Actionable, Cost-Effective Prevalence Measurement to End Modern Slavery
New and better estimates of the scale of modern slavery at the global level have helped galvanize global commitment to end this scourge. But for the global anti-slavery field to move from commitments to effective interventions and investments, data must be even more precise. Data that highlights the prevalence of slavery within specific sectors and geographies can help interventions target the most vulnerable populations and make the case for private sector action against specific supply chain risks. It can also help shed light on which anti-slavery interventions work.
Organizations engaged in the global fight against trafficking have increased efforts to measure prevalence of slavery within specific industries and geographies, drawing on innovations to address the intrinsic challenges of measuring hidden populations. An early example is the United Nations Inter-Agency Project on Human Trafficking’s use of the sentinel surveillance methodology—using interviews with randomized samples of victims and migrants in key hotspots—in 2010 to study prevalence of human trafficking among Cambodian migrants deported from Thailand. More recently, International Justice Mission (IJM) and its partners conducted a series of sector and sub-national studies, including a 2016 study of Commercial Sexual Exploitation of Children in Mumbai. These studies used respondent-driven sampling (RDS)—a type of snowball sampling that is used to analyse hidden populations—and time-space sampling—a venue-based method that identifies likely hotspots, randomly selects a date and time and asks members of the target population to participate in the research. The Freedom Fund and its partners, including Institute of Development Studies and Praxis in a 2017 baseline study, have also deployed participatory statistics and social mapping in research in Northern India.
All of this work is rapidly advancing understanding in the field, but many more studies are needed to properly inform the efforts required to move the needle on modern slavery. Unfortunately, the cost and time to conduct these studies can be prohibitive. For example, we estimate that a typical prevalence study currently costs $200,000-$500,000 and can take 15-24 months, for a baseline alone.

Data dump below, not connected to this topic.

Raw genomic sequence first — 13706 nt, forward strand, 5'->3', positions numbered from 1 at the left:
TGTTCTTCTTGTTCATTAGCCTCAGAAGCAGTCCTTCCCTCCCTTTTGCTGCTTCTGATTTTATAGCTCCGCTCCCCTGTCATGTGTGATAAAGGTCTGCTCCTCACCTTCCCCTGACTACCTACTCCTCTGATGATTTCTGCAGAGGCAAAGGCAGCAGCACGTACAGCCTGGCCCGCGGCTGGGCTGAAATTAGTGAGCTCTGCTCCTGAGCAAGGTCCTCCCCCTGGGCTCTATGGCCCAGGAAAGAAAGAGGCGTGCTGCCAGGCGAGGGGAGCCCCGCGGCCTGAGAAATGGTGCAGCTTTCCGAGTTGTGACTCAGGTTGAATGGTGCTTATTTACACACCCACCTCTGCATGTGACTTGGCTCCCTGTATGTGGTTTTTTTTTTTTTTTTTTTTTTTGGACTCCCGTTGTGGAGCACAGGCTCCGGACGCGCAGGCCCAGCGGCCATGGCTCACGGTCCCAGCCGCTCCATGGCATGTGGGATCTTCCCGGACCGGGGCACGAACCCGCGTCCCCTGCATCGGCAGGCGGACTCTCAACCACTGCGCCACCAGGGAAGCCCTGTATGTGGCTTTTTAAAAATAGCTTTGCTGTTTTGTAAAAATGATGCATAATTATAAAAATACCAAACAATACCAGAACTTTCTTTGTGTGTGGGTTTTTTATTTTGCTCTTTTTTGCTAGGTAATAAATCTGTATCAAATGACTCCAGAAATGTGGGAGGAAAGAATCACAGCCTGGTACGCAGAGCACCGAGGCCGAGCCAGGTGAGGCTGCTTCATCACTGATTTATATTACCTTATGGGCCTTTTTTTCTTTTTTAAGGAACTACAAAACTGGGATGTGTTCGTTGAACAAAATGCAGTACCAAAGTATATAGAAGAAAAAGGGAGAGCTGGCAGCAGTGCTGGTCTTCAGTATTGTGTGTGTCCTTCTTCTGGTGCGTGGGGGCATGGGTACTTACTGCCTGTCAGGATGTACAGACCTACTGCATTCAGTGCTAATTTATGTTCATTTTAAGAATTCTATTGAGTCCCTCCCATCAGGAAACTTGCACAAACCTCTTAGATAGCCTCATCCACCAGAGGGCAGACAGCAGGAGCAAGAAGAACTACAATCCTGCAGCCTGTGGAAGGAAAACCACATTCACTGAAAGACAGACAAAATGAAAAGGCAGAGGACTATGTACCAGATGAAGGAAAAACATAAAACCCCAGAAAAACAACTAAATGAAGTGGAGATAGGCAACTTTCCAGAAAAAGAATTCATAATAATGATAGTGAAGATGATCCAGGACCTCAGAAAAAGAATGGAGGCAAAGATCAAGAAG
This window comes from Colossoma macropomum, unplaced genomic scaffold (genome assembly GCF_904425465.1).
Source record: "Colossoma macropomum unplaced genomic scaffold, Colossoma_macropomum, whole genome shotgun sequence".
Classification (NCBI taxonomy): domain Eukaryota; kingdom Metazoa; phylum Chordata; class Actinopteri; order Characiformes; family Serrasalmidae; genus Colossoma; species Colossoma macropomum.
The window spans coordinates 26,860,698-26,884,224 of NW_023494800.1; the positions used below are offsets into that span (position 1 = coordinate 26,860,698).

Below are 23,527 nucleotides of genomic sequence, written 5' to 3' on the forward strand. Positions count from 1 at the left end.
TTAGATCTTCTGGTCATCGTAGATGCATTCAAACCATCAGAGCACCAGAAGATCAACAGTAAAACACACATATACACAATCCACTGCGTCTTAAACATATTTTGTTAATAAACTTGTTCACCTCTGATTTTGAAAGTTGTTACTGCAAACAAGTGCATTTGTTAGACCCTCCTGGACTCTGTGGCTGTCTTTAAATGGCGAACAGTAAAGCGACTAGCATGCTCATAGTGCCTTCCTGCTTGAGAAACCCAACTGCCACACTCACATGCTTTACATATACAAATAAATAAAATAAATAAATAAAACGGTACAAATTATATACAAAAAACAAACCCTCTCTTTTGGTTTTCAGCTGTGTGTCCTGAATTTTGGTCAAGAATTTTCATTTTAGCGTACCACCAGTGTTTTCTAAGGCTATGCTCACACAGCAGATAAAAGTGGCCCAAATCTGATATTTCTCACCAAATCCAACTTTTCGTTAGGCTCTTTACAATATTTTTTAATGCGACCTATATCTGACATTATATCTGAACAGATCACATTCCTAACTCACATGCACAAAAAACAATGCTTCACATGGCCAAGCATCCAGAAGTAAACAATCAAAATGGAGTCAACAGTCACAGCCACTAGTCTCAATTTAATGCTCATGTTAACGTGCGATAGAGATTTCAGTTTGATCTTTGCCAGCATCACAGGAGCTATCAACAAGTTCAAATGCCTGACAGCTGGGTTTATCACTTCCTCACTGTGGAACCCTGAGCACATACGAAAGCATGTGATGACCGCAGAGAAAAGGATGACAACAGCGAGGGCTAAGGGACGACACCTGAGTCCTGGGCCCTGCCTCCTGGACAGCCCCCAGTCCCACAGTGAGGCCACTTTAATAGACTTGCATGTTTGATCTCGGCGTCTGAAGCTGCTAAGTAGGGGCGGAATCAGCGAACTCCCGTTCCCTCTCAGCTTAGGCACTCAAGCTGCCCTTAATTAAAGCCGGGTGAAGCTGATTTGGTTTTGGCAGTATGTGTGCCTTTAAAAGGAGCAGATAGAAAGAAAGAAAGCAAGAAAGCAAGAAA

Inputting data. Unsplash/Stephen Dawson.
The Global Fund to End Modern Slavery (GFEMS) seeks to address this challenge and rapidly expand the evidence base by reducing the time and cost of measuring prevalence by an order of magnitude. We believe it is possible to make this process more efficient and cost-effective through three main levers:
- exploring new estimation methodologies;
- leveraging mobile technology wherever possible; and
- collaborating strategically to leverage skills across different fields, all while working to ensure statistical robustness.
Exploring new estimation methodologies
Among other approaches, GFEMS is currently testing the application of the network scale-up method (NSUM) to estimate the percentage of a given population in particular forms of forced labour. NSUM has been used in the field of public health to estimate the size of hidden populations at risk of contracting HIV and can increase estimation capability and reduce costs because it does not require direct access to hidden populations. Instead, survey respondents in the general population are surveyed to understand the ratio of (a) how many people they know in a hidden population, e.g., intravenous drug users or workers whose wages are regularly withheld, to (b) the size of their personal networks, based on the number of people they know in subgroups of a known size. Statisticians use this ratio to understand the percentage of the overall population that is in the hidden population.